Following completion of my Health Psychology MSc in 1997, I worked in three different research groups at University College London (UCL) until 2012 before moving to the University of Surrey. During my employment at UCL, I also worked in the Policy Research Programme at the Department of Health supporting the commissioning of research in a number of areas. I gained my PhD part-time whilst working as a Research Fellow at UCL. I evaluated the user acceptability, behavioural and glycaemic impact of continuous glucose monitoring devices for people with diabetes for my PhD.
All of the research projects I have worked on are related to the management of long-term conditions. I have carried out research in a number of disease areas but my focus in more recent years has been on diabetes.
In particular, I have been involved in NIHR-funded programmes of work to further develop and evaluate the Dose Adjustment for Normal Eating (DAFNE) structured education course for adults with type 1 diabetes which is part of routine care in the NHS. I am the research lead for a large programme of work implementing and evaluating the BEAT diabetes digital test-bed, an online supported self-management programme for adults with type 2 diabetes. I also work with colleagues, Dr Freda Mold, examining how virtual consultations for adults with learning disabilities can be improved; and with Dr Chrissie Jones developing an intervention directed at parents, to prevent disordered eating in children with type 1 diabetes.
Areas of specialism
University roles and responsibilities
- Postgraduate Research Director
Affiliations and memberships
- Self-management of long-term conditions
- Technological support for management of long-term conditions
All of the research projects I have worked on are related to the management of long-term conditions.
- implement the very latest technology to link the man to his care team without the need for expensive hospital based follow ups
- quickly and clearly identify who needs help, saving time and creating a more efficient care system.
This innovative partnership is one of seven successful projects across the UK to share a portion of £7 million from NHS England to tackle some of the biggest challenges in health and social care in the country.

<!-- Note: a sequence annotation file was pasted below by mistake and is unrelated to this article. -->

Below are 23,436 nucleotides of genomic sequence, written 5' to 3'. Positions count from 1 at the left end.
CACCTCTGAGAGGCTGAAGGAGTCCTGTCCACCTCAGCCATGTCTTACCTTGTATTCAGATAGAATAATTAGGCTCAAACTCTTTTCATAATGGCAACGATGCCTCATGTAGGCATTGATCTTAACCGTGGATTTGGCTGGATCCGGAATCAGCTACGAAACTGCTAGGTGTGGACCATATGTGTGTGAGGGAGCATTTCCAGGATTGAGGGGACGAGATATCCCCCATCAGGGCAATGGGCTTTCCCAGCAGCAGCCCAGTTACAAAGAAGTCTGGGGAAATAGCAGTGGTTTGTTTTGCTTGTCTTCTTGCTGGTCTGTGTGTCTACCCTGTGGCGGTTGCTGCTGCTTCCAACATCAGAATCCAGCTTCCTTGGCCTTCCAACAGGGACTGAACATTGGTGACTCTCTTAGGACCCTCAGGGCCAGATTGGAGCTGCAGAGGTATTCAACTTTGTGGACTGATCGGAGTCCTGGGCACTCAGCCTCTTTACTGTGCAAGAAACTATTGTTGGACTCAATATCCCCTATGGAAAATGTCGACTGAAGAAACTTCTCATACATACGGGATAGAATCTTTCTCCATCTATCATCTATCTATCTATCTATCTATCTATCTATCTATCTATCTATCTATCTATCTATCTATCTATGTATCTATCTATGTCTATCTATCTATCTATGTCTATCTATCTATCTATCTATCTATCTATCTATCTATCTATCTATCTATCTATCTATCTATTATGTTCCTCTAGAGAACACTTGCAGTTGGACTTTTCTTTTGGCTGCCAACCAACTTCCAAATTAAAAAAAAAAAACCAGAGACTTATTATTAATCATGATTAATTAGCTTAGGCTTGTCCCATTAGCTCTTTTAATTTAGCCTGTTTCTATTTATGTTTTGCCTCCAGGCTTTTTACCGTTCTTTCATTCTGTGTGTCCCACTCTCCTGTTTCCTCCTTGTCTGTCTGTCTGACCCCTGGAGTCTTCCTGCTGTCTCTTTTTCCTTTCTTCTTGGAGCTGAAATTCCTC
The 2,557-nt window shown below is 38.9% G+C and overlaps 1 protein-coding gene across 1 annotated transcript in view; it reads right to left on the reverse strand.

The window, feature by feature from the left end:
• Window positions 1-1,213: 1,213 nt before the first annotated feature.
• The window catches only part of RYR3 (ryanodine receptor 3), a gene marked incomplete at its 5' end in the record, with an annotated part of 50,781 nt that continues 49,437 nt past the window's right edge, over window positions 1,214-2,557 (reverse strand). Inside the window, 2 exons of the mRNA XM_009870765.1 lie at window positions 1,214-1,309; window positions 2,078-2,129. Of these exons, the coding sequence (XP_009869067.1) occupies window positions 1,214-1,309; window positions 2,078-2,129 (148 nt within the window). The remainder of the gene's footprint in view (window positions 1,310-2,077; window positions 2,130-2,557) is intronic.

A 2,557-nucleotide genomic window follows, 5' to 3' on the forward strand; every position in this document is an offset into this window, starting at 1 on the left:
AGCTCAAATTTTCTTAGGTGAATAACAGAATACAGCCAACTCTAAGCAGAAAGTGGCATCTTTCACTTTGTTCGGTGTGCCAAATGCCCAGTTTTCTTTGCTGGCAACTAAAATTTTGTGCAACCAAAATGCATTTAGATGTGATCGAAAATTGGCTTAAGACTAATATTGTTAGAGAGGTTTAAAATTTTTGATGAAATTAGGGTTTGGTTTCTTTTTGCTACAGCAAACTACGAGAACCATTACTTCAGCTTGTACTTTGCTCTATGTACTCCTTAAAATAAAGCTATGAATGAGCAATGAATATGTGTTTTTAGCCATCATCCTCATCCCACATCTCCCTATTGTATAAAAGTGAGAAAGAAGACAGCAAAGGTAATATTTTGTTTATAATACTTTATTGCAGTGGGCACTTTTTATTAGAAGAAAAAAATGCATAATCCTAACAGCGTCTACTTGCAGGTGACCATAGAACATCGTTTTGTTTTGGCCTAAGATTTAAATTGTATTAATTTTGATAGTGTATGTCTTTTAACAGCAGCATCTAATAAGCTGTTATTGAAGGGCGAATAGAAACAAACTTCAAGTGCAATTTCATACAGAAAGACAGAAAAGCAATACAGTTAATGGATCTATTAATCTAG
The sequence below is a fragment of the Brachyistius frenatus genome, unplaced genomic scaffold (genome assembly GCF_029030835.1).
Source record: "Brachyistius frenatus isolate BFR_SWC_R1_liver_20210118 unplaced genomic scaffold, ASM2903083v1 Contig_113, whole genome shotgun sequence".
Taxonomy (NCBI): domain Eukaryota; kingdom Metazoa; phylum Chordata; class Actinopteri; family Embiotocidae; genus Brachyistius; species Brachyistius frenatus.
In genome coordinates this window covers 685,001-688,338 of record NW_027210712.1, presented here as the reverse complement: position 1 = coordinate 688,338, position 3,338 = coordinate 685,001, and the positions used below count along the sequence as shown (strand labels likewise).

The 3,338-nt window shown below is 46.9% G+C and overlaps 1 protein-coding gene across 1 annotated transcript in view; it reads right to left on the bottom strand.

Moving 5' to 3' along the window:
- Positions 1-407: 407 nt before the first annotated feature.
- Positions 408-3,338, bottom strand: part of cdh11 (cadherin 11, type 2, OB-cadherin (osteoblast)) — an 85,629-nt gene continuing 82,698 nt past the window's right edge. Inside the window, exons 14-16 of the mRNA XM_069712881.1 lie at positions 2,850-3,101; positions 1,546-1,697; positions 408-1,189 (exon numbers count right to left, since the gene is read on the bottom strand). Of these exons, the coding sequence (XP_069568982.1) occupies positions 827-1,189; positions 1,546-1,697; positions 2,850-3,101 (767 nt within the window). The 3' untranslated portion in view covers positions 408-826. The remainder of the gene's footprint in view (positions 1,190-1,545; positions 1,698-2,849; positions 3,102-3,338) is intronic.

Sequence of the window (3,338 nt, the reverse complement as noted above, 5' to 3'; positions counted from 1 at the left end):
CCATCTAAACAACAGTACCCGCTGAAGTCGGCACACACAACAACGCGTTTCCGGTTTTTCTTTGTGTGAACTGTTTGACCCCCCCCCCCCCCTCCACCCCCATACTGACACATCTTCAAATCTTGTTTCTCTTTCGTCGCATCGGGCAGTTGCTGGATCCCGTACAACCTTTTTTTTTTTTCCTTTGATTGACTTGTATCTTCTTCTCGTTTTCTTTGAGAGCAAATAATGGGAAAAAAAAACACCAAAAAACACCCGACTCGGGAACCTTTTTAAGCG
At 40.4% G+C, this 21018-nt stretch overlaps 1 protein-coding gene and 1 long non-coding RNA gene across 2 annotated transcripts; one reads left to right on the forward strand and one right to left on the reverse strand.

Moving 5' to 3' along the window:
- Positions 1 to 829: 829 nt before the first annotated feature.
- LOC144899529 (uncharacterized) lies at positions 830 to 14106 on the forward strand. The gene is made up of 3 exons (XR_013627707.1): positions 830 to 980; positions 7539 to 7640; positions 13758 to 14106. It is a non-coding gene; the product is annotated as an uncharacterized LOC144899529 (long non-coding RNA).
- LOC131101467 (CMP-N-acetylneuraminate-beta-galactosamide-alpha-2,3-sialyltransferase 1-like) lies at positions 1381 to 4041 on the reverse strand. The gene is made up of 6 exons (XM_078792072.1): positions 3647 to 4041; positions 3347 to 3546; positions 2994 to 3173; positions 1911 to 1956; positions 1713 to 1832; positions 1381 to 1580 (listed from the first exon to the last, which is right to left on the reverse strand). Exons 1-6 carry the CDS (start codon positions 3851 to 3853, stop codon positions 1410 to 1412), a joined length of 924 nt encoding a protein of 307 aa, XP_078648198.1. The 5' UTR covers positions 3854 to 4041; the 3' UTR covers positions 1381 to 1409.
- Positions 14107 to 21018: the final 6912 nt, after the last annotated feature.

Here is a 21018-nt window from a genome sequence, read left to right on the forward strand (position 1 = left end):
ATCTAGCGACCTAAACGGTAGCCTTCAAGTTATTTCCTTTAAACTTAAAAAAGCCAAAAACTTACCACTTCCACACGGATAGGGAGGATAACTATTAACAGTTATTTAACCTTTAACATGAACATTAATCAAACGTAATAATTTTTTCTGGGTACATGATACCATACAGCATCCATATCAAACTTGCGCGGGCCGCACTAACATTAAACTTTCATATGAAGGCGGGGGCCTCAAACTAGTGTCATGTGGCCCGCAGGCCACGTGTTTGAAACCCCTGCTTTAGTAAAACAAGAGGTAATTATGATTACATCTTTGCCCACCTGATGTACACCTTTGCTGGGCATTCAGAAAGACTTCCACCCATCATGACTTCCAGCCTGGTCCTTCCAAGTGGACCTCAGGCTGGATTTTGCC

BEAT Diabetes will use online, digital platforms, accessed through primary care, to encourage and support people with type 2 diabetes to make positive lifestyle changes. Online programmes and health coaches will support people to adopt a healthy diet, become more physically active and manage their well-being. This will help reduce people’s risk of developing diabetes-related complications.
This £175,000 Diabetes UK grant will help fund a two-year project where researchers will look to develop and assess the feasibility of a parenting intervention to prevent disordered eating in children and young people with type 1 diabetes.
To achieve this, researchers will ask 70 parents of children aged 11-14 years with T1D to attend a one-day group intervention. Half of these will go to a session in the immediate future and the other half will receive this three months later.
Completed postgraduate research projects I have supervised
Nouf Alkhamees, Health Sciences PhD, 2014
Harjinder Sehmi, Doctorate in Clinical Practice, 2015
Alison Callwood, Health Sciences PhD, 2015
Fiona Barker, Clinical & Experimental Medicine PhD, 2016
Hideo Kato, Health Sciences PhD, 2016
Lawrence Matini, Psychology PhD, 2017
Mona Aljuwair, Healthcare Management PhD, 2018
Johanna Groothuizen, Health Sciences PhD, 2019
Scott Munro, Health Sciences PhD, 2020
Inez Lane, Doctorate in Clinical Psychology, 2021
I contribute to a number of modules at both postgraduate (Management of Long-Term Conditions, MSc Dissertation) and undergraduate level (Research for Professional Practice) in Health Sciences and Nutritional Sciences.